But there was one important task still to complete before the U.S. military had truly brought the Spooky 21 crew home.
The morning of July 9, 2012, is overcast.
The white headstones in Arlington National Cemetery seem to march off into the mist in every direction from plot number 10047. This will be one of 24 burials on this summer’s day at the national military cemetery. The plot, seven feet by three feet, has been dug eight feet deep.
About 168 square feet of dirt have been removed to make room for the remains of six men, which will share a single silver casket. What was found two years ago, almost half a century after they had vanished, would barely fill a coffee mug.
The caisson crests the hill near the gravesite in a light rain, as the Air Force Band plays “Going Home,” a piece based on Antonin Dvorak’s New World Symphony. Six airmen walk besides the casket; behind them, 18 family members: two wives, 15 children and one niece. They will receive American flags, folded into tight triangles.
The morning is muggy, the burial a little late in starting. It proceeds as military funerals do, an enduring ritual, comforting in its precision, tragic in its reason. Family and others pour across the soggy grass toward the casket.
Sherrie Hassenger, who never remarried, never stopped believing that her husband would return home. On this morning, she welcomed him back. In the casket was a single tooth from her husband. She’d always hoped he’d survived, and might return intact. But she admits it was time to finally say goodbye.
Just as on the day they met, her hair gets a little wet, this time, though, from the light rain, not her faucet.
Jeanne Jeffords, wife of Derrell Jeffords, would later sum up her feelings in a note to friends: “Those 6 wonderful men are no longer MIA (missing in action), they are finally home.”
Even now, Jeffrey Christiano says that Christmas Eve, the date his father and the others disappeared so long ago, remains a tough but vital time. His mom always made an extra effort to make sure the kids didn’t dwell in sorrow on what for many is the happiest night of the year. He thinks that effort drew his family even tighter.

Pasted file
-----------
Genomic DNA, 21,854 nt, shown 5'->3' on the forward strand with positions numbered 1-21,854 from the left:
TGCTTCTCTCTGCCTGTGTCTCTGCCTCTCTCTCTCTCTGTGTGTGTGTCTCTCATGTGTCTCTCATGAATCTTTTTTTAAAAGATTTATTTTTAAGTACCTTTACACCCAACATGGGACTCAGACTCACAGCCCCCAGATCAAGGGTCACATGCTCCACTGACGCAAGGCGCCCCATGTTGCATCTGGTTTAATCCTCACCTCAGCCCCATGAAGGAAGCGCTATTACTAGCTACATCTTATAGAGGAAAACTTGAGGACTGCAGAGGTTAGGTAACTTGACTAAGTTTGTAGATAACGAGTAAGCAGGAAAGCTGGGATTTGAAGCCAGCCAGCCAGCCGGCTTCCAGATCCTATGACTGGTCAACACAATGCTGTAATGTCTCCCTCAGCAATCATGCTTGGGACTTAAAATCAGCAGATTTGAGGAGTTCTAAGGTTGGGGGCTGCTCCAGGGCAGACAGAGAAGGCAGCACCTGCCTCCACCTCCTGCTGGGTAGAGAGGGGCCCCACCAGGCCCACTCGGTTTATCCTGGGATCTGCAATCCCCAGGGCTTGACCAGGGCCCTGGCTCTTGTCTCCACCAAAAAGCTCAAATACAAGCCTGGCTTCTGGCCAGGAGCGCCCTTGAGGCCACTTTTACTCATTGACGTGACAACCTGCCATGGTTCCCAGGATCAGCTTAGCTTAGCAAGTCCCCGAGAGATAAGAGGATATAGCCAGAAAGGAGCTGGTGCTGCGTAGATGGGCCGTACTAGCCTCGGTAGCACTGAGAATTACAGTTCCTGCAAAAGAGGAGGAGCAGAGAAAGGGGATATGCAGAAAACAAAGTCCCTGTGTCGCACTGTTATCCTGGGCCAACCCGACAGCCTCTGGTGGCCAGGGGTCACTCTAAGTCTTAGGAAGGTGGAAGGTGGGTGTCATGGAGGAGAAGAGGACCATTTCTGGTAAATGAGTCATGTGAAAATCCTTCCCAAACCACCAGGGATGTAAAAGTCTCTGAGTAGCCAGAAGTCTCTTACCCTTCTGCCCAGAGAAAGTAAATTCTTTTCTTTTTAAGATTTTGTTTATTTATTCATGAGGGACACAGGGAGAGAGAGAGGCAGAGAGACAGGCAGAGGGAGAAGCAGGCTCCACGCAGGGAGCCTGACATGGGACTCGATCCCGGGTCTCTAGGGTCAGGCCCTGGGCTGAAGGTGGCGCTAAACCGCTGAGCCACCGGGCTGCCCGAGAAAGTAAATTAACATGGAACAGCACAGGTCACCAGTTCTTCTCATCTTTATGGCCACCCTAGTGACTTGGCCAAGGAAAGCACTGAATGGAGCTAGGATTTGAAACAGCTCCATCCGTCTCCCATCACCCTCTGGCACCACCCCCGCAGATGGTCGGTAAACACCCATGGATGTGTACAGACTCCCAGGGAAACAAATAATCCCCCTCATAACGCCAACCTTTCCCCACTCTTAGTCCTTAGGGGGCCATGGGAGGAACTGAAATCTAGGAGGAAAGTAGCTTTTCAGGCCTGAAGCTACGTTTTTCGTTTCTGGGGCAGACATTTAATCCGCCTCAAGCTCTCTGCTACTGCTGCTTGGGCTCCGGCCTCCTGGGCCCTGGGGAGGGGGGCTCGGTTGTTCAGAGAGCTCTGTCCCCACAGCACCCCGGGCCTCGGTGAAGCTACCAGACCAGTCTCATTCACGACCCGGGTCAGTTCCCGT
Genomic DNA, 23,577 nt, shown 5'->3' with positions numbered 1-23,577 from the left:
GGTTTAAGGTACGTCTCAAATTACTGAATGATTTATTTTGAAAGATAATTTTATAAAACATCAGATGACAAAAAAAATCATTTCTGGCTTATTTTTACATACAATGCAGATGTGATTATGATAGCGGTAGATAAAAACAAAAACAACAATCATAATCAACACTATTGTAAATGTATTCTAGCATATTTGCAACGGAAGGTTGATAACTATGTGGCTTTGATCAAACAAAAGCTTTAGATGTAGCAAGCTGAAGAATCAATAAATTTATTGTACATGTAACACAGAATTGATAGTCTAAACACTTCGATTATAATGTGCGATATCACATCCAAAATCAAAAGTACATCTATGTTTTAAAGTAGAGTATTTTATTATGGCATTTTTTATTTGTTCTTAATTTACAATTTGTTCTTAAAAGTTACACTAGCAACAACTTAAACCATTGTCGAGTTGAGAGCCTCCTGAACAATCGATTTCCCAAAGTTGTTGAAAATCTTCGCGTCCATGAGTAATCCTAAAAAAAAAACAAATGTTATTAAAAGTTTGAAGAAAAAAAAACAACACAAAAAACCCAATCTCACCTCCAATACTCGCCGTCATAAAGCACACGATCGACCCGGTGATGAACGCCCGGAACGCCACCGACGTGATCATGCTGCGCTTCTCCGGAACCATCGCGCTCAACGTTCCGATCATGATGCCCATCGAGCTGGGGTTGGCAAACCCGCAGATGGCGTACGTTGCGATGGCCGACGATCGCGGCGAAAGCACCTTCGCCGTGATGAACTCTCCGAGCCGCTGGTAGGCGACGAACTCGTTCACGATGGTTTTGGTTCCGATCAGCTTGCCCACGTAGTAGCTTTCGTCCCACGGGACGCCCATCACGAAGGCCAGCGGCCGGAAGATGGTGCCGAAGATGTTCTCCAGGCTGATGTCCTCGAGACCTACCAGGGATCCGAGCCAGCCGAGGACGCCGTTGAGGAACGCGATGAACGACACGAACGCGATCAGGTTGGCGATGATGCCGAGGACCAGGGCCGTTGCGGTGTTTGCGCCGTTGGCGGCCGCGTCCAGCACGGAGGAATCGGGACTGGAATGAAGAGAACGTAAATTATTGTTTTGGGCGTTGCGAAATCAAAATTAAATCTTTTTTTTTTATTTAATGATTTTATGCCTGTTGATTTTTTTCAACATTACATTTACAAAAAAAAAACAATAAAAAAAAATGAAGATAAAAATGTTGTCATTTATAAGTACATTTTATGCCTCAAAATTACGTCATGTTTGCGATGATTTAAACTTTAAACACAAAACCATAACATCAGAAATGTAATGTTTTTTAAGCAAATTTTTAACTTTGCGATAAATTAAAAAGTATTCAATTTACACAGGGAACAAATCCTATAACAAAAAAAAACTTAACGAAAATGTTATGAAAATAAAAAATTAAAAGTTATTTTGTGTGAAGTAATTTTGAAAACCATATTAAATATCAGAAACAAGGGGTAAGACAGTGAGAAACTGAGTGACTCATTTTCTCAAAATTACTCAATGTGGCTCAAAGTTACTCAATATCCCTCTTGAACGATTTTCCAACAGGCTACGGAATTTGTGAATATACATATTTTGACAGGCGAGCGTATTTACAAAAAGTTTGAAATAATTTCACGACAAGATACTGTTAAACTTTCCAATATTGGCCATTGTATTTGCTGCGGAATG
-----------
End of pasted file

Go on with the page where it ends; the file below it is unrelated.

Now he and his siblings keep that same spirit alive.
Christiano also says that he learned something at the burial that he hadn’t expected.
“My earliest memory of my father is clinging to the door frame and shouting, ‘Daddy don’t go!’ as he deployed to Vietnam,” Christiano says. “But really, I don’t know if those are my memories, or the way my mind interprets what I’ve been told time and again by others about how I reacted as he left that day.
“See, the thing is, my brothers and sisters, they were older. They knew my dad. They knew what he smelled like, what he looked like. They knew what made him smile and what made him angry. They knew him. I didn’t, or at least I don’t remember knowing him. So people ask me if the burial was finally closure for me, if it helped me put an end to the story of me and my dad.
“But that’s not it. July 9, 2012, was the day we finally met, really. It wasn’t closure. After 47 years, it was the beginning of my story with my dad.”
Searching for Spooky 21
About the series: This is Part Three of a three-part series on the search for Spooky 21, an AC-47 gunship that disappeared with its six-man crew while on a secret mission over Laos during the Vietnam War. Reporter Matthew Schofield, who covers defense issues, spent months looking into the story behind the missing plane. He spoke with family members and military officials, and studied records and official histories, as well as traveling to Laos to see how searches were conducted.
Email: firstname.lastname@example.org; Twitter: @mattschodcnews